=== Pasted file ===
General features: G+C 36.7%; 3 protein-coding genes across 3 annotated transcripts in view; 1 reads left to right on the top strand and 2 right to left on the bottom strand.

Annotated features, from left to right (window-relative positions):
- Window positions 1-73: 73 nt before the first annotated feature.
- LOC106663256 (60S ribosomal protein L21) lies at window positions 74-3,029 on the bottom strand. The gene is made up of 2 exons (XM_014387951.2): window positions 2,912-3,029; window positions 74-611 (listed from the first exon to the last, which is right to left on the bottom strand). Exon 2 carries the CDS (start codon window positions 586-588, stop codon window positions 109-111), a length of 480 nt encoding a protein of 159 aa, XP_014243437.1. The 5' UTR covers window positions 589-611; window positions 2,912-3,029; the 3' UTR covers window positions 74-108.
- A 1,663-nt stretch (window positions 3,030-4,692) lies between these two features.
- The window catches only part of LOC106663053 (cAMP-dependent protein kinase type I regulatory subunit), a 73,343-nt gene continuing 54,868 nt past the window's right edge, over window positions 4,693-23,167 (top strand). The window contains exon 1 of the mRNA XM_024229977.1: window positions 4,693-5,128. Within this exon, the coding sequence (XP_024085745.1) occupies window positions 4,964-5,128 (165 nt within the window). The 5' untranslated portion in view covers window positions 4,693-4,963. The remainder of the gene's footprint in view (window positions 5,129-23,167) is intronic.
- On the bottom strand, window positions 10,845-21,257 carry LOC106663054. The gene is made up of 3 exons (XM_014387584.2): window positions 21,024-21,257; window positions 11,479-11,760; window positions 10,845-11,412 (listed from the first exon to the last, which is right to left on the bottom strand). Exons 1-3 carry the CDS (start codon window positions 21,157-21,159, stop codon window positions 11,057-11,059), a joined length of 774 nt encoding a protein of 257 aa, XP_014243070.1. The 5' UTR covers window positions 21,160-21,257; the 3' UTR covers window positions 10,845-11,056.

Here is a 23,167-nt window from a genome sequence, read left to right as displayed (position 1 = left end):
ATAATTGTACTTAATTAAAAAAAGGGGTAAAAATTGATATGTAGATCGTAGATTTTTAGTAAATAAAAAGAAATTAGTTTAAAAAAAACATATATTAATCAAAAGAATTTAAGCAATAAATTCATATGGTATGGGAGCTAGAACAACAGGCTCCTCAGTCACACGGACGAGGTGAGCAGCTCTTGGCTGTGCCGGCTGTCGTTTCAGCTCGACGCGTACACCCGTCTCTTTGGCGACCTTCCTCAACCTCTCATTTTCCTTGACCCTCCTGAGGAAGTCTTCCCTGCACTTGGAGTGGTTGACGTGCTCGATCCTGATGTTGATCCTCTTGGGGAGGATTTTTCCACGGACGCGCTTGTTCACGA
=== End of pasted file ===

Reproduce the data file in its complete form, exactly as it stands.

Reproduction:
General features: G+C 36.7%; 3 protein-coding genes across 3 annotated transcripts in view; 1 reads left to right on the top strand and 2 right to left on the bottom strand.

Annotated features, from left to right (window-relative positions):
- Window positions 1-73: 73 nt before the first annotated feature.
- LOC106663256 (60S ribosomal protein L21) lies at window positions 74-3,029 on the bottom strand. The gene is made up of 2 exons (XM_014387951.2): window positions 2,912-3,029; window positions 74-611 (listed from the first exon to the last, which is right to left on the bottom strand). Exon 2 carries the CDS (start codon window positions 586-588, stop codon window positions 109-111), a length of 480 nt encoding a protein of 159 aa, XP_014243437.1. The 5' UTR covers window positions 589-611; window positions 2,912-3,029; the 3' UTR covers window positions 74-108.
- A 1,663-nt stretch (window positions 3,030-4,692) lies between these two features.
- The window catches only part of LOC106663053 (cAMP-dependent protein kinase type I regulatory subunit), a 73,343-nt gene continuing 54,868 nt past the window's right edge, over window positions 4,693-23,167 (top strand). The window contains exon 1 of the mRNA XM_024229977.1: window positions 4,693-5,128. Within this exon, the coding sequence (XP_024085745.1) occupies window positions 4,964-5,128 (165 nt within the window). The 5' untranslated portion in view covers window positions 4,693-4,963. The remainder of the gene's footprint in view (window positions 5,129-23,167) is intronic.
- On the bottom strand, window positions 10,845-21,257 carry LOC106663054. The gene is made up of 3 exons (XM_014387584.2): window positions 21,024-21,257; window positions 11,479-11,760; window positions 10,845-11,412 (listed from the first exon to the last, which is right to left on the bottom strand). Exons 1-3 carry the CDS (start codon window positions 21,157-21,159, stop codon window positions 11,057-11,059), a joined length of 774 nt encoding a protein of 257 aa, XP_014243070.1. The 5' UTR covers window positions 21,160-21,257; the 3' UTR covers window positions 10,845-11,056.

Here is a 23,167-nt window from a genome sequence, read left to right as displayed (position 1 = left end):
ATAATTGTACTTAATTAAAAAAAGGGGTAAAAATTGATATGTAGATCGTAGATTTTTAGTAAATAAAAAGAAATTAGTTTAAAAAAAACATATATTAATCAAAAGAATTTAAGCAATAAATTCATATGGTATGGGAGCTAGAACAACAGGCTCCTCAGTCACACGGACGAGGTGAGCAGCTCTTGGCTGTGCCGGCTGTCGTTTCAGCTCGACGCGTACACCCGTCTCTTTGGCGACCTTCCTCAACCTCTCATTTTCCTTGACCCTCCTGAGGAAGTCTTCCCTGCACTTGGAGTGGTTGACGTGCTCGATCCTGATGTTGATCCTCTTGGGGAGGATTTTTCCACGGACGCGCTTGTTCACGA